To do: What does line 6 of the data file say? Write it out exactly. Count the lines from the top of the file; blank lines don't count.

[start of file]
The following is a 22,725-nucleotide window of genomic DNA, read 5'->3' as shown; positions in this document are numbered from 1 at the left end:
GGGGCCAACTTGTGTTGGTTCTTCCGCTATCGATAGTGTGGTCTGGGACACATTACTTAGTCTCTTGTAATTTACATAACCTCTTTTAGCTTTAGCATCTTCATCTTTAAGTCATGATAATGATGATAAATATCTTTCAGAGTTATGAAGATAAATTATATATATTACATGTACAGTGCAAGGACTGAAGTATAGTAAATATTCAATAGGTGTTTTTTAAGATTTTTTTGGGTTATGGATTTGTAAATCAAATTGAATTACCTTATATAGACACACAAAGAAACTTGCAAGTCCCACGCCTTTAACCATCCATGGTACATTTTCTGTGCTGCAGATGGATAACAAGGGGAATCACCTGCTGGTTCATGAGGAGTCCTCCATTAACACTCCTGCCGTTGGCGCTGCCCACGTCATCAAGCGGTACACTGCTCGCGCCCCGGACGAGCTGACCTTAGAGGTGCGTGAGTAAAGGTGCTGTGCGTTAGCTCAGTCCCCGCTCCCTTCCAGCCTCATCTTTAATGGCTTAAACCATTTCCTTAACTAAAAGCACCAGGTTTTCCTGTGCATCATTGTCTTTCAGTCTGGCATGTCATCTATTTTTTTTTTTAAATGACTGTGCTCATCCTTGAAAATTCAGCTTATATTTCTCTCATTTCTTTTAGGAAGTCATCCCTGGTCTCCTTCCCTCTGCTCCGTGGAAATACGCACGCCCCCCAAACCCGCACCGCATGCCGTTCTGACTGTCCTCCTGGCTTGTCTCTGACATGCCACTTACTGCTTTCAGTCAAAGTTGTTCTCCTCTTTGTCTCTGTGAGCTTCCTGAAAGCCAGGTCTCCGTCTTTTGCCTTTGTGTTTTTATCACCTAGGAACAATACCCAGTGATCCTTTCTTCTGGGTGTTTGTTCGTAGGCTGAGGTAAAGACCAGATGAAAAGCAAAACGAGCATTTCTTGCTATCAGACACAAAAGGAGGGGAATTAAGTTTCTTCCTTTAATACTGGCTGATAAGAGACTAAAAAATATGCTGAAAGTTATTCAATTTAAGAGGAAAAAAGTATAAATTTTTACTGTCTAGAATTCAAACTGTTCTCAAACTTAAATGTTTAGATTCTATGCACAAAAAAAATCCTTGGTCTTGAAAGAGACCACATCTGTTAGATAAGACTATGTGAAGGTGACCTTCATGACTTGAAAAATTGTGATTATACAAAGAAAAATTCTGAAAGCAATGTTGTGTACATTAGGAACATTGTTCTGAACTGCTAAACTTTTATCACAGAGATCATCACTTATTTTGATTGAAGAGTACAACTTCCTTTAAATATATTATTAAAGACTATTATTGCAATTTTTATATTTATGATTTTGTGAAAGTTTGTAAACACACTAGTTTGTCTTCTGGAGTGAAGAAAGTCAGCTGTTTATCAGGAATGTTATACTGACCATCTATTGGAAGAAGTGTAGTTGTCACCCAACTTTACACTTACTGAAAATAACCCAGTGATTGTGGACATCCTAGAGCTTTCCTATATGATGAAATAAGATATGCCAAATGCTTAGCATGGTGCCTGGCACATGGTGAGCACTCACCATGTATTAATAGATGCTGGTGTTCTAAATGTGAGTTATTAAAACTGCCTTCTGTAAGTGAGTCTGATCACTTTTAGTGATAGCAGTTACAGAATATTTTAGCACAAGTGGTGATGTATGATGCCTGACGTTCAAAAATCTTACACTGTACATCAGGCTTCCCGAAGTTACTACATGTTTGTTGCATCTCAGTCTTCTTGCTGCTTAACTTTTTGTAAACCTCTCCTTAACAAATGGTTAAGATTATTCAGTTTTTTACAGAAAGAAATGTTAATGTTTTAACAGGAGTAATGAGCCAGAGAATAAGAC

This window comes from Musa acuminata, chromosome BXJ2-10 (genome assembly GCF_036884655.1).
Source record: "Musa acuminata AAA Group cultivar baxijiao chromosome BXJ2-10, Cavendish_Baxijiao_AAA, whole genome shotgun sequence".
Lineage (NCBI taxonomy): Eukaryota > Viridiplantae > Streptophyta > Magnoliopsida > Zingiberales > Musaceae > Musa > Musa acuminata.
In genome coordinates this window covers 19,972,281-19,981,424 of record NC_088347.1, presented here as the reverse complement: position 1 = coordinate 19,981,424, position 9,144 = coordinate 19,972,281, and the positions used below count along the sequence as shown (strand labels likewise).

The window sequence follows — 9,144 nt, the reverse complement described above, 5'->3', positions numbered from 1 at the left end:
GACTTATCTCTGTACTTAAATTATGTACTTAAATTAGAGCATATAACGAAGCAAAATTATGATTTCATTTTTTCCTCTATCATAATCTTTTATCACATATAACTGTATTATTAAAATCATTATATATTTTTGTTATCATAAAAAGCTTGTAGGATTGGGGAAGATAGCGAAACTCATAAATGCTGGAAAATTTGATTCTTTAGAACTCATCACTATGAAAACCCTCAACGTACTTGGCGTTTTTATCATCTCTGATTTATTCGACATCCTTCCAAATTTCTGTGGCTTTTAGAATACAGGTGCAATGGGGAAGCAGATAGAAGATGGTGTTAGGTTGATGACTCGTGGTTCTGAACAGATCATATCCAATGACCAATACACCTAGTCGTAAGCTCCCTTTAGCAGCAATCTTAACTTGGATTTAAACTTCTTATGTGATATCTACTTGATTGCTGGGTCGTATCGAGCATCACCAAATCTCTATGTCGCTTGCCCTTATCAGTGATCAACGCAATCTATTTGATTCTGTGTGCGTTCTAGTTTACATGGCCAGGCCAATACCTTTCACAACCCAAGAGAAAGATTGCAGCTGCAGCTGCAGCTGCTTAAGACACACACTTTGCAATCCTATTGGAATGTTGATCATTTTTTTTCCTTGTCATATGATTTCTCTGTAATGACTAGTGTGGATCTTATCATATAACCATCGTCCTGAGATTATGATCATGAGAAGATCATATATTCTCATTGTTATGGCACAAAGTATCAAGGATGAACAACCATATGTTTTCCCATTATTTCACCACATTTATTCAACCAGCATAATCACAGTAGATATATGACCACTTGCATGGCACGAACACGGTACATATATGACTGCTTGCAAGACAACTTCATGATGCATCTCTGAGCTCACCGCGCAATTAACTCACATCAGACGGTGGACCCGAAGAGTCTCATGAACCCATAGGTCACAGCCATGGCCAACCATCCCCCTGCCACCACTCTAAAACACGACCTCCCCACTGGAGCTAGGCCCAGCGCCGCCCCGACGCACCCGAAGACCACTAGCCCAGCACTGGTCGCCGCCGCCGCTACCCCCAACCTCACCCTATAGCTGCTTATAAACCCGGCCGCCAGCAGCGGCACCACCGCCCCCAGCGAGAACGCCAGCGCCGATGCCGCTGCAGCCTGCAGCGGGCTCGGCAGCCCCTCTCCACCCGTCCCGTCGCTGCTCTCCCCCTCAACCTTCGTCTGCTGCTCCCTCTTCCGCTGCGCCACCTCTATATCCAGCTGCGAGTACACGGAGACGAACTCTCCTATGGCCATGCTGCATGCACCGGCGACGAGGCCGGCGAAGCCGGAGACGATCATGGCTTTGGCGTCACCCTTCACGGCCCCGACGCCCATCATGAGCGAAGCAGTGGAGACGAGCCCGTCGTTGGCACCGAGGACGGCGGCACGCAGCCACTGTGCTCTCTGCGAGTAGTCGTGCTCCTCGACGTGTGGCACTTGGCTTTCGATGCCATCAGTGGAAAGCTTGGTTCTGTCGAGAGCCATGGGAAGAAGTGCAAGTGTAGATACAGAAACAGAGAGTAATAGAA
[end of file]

In genome coordinates this window covers 19,972,281-19,981,424 of record NC_088347.1, presented here as the reverse complement: position 1 = coordinate 19,981,424, position 9,144 = coordinate 19,972,281, and the positions used below count along the sequence as shown (strand labels likewise).